Riboflavin foods

Riboflavin is another name for vitamin B2. This is a water-soluble vitamin that is easily absorbed in the body. A daily supply of riboflavin is needed since very little of this vitamin is stored in the body. Riboflavin is needed for metabolizing carbohydrates, amino acids and fatty acids. It also is needed to help the body utilize oxygen. Riboflavin also helps the body to absorb pyridoxine (vitamin B6) and iron. It also helps with the absorption of niacin, another B vitamin, in the body. Red blood cell formation, antibody production, adrenal gland function, cell respiration and growth as well as a healthy mucus membrane in the digestive tract all depend on a ready supply of riboflavin.

People who are deficient in riboflavin can experience dizziness, dermatitis, hair loss, light sensitivity, insomnia, poor growth, poor digestion, burning feet, and slow thinking. It is essential for keeping healthy hair, skin, and nails. Lack of this vitamin can cause eye disorders, inflammation of the tongue and mouth, skin lesions and cracks and sores on the corners of the mouth. Vitamin B2 plays a vital role in negating the effects of carcinogens in the body so it can help to fight off cancer. It is also helpful for mental health and well being. When there is enough riboflavin in the body you are able to concentrate better. It also helps to elevate the mood and has many psychological benefits.

Just by eating enough high in riboflavin foods you can help maintain normal health, well being and happiness. It is best to eat a diet of all natural foods rather than relying on packaged food products for your daily intake of riboflavin rich foods. Try to avoid fast foods and a diet high in saturated fats for the best health. Eating a diet high in riboflavin foods can help to detoxify the body as well and help to maintain a healthy immune system.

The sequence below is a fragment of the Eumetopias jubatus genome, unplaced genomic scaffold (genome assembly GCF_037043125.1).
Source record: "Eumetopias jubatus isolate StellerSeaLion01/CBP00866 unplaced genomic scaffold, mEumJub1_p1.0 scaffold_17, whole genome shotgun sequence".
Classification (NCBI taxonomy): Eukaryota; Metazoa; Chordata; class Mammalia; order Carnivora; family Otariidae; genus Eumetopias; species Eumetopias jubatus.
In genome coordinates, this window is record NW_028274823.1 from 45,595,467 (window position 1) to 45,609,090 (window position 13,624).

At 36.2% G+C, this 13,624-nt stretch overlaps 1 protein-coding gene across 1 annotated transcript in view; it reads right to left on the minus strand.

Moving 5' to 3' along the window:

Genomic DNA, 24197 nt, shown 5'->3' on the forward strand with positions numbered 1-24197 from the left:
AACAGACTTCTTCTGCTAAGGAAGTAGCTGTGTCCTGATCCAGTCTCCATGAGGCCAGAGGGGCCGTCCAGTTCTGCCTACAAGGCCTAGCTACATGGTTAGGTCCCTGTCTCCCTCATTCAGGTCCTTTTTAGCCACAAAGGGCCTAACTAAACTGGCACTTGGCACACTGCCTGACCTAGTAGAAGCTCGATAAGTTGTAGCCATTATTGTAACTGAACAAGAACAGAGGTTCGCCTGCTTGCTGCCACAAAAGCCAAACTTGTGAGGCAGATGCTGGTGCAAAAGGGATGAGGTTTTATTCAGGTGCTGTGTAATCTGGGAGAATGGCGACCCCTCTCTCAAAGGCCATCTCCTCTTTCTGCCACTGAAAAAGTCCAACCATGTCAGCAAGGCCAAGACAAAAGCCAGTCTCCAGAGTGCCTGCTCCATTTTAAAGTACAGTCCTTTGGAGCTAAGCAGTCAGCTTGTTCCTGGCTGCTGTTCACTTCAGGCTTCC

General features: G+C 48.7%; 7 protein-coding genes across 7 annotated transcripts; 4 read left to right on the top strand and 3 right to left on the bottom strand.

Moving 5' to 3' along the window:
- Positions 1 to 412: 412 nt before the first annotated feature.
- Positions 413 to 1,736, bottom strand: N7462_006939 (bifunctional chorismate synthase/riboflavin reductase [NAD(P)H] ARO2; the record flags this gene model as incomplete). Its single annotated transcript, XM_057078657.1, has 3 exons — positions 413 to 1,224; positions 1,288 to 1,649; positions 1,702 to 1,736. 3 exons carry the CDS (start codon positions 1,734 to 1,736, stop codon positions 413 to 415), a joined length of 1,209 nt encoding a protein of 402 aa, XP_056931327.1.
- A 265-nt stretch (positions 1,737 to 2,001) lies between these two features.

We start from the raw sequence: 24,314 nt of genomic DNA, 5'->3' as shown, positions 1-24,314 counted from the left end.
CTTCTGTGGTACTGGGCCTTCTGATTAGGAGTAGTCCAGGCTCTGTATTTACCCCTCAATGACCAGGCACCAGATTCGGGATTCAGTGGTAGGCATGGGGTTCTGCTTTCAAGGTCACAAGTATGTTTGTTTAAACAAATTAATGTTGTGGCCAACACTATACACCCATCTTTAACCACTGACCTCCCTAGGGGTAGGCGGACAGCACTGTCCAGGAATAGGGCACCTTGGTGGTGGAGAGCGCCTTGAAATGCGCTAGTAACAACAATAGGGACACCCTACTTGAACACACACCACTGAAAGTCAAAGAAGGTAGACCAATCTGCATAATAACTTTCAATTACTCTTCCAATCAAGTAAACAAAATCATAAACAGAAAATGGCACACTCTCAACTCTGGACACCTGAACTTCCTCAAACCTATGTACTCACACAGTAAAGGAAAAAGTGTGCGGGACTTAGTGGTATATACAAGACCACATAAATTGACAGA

Riboflavin food sources are the best way to get this B vitamin. Eating a diet high in riboflavin is essential for overall good health. To be considered a good riboflavin food source it should contain at least 10% of the U.S. Recommended Daily Allowance (U.S. RDA). The U.S. RDA for riboflavin is 1.7 milligrams per day for men ages 19 to 50 years of age. The U.S. RDA for women ages 19 to 50 is 1.3 milligrams. Food sources that meet these requirements and are rich in riboflavin include eggs, milk, cheese, organ meats, lean meats and nuts. Riboflavin is also in fish, green leafy vegetables, legumes, yogurt, and whole grains. Other Riboflavin food sources include most ready-to-eat and instant-prepared cereals. The amount of riboflavin in commercial cereals can vary so you should check the labels.

The very best riboflavin food sources are:

  • brewer’s yeast
  • almonds
  • organ meats
  • whole grains
  • wheat germ
  • wild rice
  • mushrooms
  • soybeans
  • milk
  • yogurt
  • eggs
  • broccoli
  • brussel sprouts
  • spinach
  • oily fish, such as mackerel, trout, eel, herring, and shad
  • dried peas, beans, and some seeds such as sunflower
  • nori seaweed

Riboflavin food sources with moderate amounts of B2 are dark leafy green vegetables, such as asparagus, collards, broccoli, and spinach, whole or enriched grain products, mushrooms, and avocados. Riboflavin food sources with the smallest amount of B2 are cabbage, cucumbers, carrots, apples, figs, berries, tropical fruits and grapes.

If you cannot eat enough foods rich in riboflavin everyday to maintain the recommended U.S. RDA there are Riboflavin supplements on the market that you can take. Most multi-vitamins contain the RDA of riboflavin. You can find these supplements online, in your grocery store or in local health food stores everywhere.

Last updated on Jan 18th, 2011 and filed under Vitamins and Minerals. Both comments and pings are currently closed.

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